Financial Statements: How They Affect Your Business Loan

When applying for a business loan or some other line of credit, a written loan proposal with financial related documents will be required for consideration, and a financial statement will always be requested. This can come in several forms: income statements, balance sheets, retained earnings statements, and cash flow statements.

A concise report is crucial to the application for a business loan. If the application is for a new business, personal financial statements will be required with the loan proposal.  Existing businesses will use their own statements.

How Business Loan Applications Use Financial Statements

The Small Business Administration requires that all principal owners and guarantors provide financial statements, and they must not be older than 90 days. Often previous year's federal income tax returns are required as well.

An existing business will need to provide at least three years worth of financial statements, along with a current dated statement. Balance sheets, profit and loss statements, net worth, in addition to aging accounts payable and receivable, and any term debt. Sometimes financial statements will also share collateral that can be used to repay a loan.

Being well prepared with a keen knowledge of the information within the financial statements will be key to providing a successful loan application. The information within those statements will show if a person is a good or bad credit risk. The lender is looking for a consistent cash flow in order for monthly payments to be remade.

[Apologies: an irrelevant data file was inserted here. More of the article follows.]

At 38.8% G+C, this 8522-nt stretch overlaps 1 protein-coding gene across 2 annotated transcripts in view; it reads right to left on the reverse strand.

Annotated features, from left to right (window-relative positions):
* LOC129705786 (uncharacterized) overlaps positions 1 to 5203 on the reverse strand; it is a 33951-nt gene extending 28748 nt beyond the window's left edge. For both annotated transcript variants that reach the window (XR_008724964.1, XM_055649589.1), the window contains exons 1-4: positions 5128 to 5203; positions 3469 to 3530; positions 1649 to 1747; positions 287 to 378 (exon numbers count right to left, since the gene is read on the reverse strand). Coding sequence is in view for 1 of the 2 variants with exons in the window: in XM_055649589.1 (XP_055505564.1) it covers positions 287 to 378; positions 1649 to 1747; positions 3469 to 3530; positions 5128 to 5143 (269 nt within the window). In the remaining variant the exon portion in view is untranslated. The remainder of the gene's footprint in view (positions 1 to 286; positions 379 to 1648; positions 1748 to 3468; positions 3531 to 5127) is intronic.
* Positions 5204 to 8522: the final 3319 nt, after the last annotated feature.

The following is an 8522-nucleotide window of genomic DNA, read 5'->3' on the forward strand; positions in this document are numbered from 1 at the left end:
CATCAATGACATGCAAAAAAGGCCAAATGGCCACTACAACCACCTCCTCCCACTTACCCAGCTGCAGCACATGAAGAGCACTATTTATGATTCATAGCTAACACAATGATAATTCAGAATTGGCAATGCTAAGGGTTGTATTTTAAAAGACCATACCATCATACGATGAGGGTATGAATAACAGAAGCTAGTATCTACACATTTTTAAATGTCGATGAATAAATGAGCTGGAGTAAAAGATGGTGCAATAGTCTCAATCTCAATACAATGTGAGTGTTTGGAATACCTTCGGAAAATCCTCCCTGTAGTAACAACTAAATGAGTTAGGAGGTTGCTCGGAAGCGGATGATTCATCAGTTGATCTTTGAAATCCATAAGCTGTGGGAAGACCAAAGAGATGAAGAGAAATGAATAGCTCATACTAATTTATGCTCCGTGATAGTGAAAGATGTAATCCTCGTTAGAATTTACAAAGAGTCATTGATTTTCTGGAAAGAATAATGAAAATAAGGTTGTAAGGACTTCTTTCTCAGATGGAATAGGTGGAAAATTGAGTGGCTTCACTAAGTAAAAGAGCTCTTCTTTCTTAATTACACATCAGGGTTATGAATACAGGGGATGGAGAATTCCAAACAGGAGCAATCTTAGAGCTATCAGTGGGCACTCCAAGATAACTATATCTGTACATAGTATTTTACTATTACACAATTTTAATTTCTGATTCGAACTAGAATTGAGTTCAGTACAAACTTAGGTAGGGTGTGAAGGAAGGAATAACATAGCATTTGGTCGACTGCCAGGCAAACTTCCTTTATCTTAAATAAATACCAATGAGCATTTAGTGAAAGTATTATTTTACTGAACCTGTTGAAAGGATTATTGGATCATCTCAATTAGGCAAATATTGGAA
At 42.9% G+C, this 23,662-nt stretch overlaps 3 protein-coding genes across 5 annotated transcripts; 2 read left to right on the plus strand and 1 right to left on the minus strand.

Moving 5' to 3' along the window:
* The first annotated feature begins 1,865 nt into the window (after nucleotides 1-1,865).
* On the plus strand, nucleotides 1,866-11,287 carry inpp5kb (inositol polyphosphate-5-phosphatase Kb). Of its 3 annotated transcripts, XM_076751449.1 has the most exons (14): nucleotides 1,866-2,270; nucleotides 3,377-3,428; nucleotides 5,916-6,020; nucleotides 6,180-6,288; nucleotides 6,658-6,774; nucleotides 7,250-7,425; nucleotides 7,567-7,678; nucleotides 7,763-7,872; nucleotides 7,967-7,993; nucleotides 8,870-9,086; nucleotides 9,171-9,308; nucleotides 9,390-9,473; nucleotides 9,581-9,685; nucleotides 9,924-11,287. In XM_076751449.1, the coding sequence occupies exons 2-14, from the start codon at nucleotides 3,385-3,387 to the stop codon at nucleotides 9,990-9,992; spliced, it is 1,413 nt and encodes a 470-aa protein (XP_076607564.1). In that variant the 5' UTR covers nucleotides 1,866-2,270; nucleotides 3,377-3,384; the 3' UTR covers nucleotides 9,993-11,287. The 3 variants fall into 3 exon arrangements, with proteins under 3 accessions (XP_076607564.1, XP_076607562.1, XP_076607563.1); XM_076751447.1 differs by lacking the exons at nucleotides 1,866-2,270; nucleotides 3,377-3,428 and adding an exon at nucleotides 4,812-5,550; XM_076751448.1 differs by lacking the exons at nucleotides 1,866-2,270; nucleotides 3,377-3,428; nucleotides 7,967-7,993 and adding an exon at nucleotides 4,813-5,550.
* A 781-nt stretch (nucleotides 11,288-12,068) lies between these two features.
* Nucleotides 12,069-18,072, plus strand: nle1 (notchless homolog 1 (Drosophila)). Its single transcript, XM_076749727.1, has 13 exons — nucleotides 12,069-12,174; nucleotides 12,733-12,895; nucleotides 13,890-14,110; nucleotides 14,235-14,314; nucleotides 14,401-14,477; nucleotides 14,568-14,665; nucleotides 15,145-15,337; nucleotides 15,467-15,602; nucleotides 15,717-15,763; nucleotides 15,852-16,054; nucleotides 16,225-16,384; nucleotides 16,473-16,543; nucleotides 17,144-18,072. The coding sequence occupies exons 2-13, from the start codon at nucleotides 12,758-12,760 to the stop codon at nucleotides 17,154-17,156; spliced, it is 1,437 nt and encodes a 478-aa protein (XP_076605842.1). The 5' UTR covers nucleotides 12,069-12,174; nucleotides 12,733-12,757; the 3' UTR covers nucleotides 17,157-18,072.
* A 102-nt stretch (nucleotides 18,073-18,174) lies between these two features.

The financial statements should be grouped to show the primary categories used in the particular industry. Meaningless filler should be avoided as the loan committees will see right through it.  Sometimes too much information is overkill - details of every transaction or meaningless financial schedules can actually hurt the odd of a business loan.

Ways Financial Statements Affect Business Loans

Financial statements have an impact on business loans in several ways:

  • Provides insight into a business's ability to repay and whether or not they are a risk.
  • The financial statement shows the assessed financial strength of a business, which will determined the loan rate.
  • The statements will determine how much money the lender is willing to provide, based on the ability to pay.

Lenders access all this valuable criteria, which is why it is important to be concise. In addition to the Small Business Administration, local banks, and other sources of business resource are willing to give loans based on specific needs. Providing well documented financial statements will increase the chance that a lender will approve the request.